Why would anyone make a young child memorize the Ten Commandments and the Beatitudes? Why would it be important to know the precepts of the Church and the corporal and spiritual works of mercy?
Most of us know the answer to those questions right away. We know that the wisdom of God has been given to us in many forms, and it’s important to have that wisdom embedded in us. We know it’s important to have guidance and direction, because most of us can talk ourselves into many things if we don’t act out of greater wisdom.
We also know that simply memorizing and repeating the laws and precepts of the Church is not enough and that simply following the letter of the law — and not the spirit of the law — can lead us to evil rather than good. In Mark’s Gospel, we learn that Jesus attempts to teach His disciples what it means to know the law and follow the letter and the spirit of the law.
The confrontation in the Gospel (Mark 7:1-8, 14-15, 21-23) involves people who use the law and outward appearance to judge other people. They noticed that the disciples of Jesus are not literally following the law and made some judgments because of that observed behavior. Instead of taking the time to understand the why of the situation, they simply confront and accuse, trying to trip people up on the law, rather than helping them further their journey of faith.
We all know from Jesus that He did not come to abolish the law; He came to bring it to its fulfillment. He tried to teach us through His life that it is not enough to simply refrain from literally killing people — we must also grow to the point where we don’t take any other human life through gossip and word, for one example. When we gossip, no blood is shed, but someone’s reputation is killed.
Many of us partake in gossip and see it as such a small infraction, but it violates the law that Jesus has given us to follow. Many of us overuse the earth’s resources under the claim of personal possession and power, but Jesus taught us we are to use God’s creation for the glory of God and for the common good. Amassing unused resources and wealth while other people starve or go homeless violates the law that Jesus asked us to follow. We often refuse to forgive our enemies but seldom see that refusal as a violation of what Jesus asks of us. When we pray in the Lord’s prayer, “forgive us our trespasses as we forgive those who trespass against us,” do we make that connection, or do we merely feel satisfied having following the letter of the law?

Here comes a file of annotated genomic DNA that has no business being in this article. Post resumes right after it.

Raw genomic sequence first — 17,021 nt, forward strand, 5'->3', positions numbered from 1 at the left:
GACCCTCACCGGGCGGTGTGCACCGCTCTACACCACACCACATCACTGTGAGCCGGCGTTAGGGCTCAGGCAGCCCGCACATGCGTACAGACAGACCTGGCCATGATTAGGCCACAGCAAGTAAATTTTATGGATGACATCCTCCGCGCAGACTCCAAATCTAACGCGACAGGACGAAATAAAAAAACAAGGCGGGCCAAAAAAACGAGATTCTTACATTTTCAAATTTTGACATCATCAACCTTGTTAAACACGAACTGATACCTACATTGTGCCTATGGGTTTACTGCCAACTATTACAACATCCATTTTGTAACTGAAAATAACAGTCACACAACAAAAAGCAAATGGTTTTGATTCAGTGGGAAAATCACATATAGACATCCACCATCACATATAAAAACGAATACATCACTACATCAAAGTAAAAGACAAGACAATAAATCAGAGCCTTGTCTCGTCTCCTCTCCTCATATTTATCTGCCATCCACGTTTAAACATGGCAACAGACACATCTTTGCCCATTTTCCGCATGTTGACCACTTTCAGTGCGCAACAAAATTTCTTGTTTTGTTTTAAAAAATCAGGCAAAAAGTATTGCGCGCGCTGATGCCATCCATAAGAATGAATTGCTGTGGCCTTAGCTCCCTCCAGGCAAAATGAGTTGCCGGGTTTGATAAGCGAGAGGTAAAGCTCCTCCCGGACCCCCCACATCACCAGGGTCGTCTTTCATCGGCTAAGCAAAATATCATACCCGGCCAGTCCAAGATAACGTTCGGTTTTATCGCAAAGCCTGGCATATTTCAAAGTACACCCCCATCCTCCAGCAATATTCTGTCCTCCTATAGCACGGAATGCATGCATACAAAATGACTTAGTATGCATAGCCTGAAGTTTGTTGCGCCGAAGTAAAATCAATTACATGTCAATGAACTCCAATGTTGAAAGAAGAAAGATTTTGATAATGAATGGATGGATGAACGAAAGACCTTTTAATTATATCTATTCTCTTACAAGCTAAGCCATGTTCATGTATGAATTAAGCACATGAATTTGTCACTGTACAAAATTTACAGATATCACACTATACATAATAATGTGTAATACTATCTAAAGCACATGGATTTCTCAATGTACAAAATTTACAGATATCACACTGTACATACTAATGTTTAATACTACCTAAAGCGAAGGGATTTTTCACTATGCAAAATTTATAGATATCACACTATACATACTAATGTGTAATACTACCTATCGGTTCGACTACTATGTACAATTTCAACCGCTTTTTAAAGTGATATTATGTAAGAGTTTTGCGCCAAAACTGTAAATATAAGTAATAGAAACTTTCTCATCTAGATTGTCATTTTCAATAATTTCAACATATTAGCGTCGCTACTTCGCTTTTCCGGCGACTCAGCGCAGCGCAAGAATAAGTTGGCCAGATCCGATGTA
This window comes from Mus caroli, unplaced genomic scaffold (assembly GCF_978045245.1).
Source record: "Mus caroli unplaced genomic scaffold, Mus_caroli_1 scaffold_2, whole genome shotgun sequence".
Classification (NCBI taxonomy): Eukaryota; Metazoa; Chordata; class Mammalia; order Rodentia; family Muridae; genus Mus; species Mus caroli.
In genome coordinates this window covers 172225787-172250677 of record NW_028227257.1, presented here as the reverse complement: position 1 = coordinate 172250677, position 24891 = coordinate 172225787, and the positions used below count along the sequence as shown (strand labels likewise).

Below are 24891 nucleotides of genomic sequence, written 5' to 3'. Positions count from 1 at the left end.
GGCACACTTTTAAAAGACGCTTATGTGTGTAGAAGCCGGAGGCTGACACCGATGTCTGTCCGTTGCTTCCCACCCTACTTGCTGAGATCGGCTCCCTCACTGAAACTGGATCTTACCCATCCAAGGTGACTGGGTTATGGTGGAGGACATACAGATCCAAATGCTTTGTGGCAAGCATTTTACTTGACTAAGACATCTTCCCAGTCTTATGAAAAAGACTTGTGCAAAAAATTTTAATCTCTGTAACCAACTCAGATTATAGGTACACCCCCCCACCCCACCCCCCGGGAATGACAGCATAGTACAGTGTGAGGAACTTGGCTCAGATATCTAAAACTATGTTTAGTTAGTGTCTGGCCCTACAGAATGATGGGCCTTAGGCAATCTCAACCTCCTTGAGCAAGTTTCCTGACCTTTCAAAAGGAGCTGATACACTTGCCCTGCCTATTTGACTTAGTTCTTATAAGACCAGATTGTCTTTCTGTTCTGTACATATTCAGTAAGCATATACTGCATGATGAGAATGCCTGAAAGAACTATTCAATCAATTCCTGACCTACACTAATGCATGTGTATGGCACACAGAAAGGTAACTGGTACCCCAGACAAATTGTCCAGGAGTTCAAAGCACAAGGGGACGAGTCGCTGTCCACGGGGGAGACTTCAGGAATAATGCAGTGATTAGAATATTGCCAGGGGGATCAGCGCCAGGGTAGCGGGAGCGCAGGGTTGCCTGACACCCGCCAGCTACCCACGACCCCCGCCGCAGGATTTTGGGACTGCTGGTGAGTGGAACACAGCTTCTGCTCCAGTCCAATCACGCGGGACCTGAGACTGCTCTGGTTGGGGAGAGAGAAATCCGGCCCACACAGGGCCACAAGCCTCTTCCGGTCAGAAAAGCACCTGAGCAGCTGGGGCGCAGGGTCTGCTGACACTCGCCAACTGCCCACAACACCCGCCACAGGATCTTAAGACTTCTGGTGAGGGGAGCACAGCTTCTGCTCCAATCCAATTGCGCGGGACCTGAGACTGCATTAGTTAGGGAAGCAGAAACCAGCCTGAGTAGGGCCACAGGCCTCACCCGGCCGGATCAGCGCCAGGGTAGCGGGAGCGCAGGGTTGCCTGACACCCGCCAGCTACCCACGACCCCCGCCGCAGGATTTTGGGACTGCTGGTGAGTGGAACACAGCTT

It’s possible to give lip service to our worship of God while our hearts are far from Jesus. We can look excellent on the outside and be like “whitened sepulchers” on the inside. Cleanliness and purity were important in the time of Jesus because you could die of many things that came from a lack of hygiene. It makes sense that healthy habits and bodily functions would be a focus of life in Jesus’ time. We’re reminded now of the power of viruses and germs. But the focus in this Gospel is about the interior corruption that happens to us if we’re not careful about the attitudes of our hearts. Jesus reminds us that evil comes from within us, comes out of us, and damages us and others.
There is a long and specific list of evil attitudes and practices that can easily find a home in our minds and hearts.
Who hasn’t struggled with arrogance or greed? Who hasn’t struggled with being envious or misusing the great amount of freedom that we have? Who hasn’t struggled with fulfilling the promises of faithfulness that we made to ourselves or another or struggling to let go of the temptation to find revenge? Who doesn’t struggle with the proper use of our bodies and how we use them in relationship with other people?
Jesus has made quite the list that pinpoints many of the greatest struggles to be a human being in our time and place. This might be a great time to take a look at ourselves and the inner workings of our minds and hearts. There is a temple that needs to be cleansed, and it resides in each of our minds and hearts.
Father Wester is pastor of All Saints Parish in St. Peters.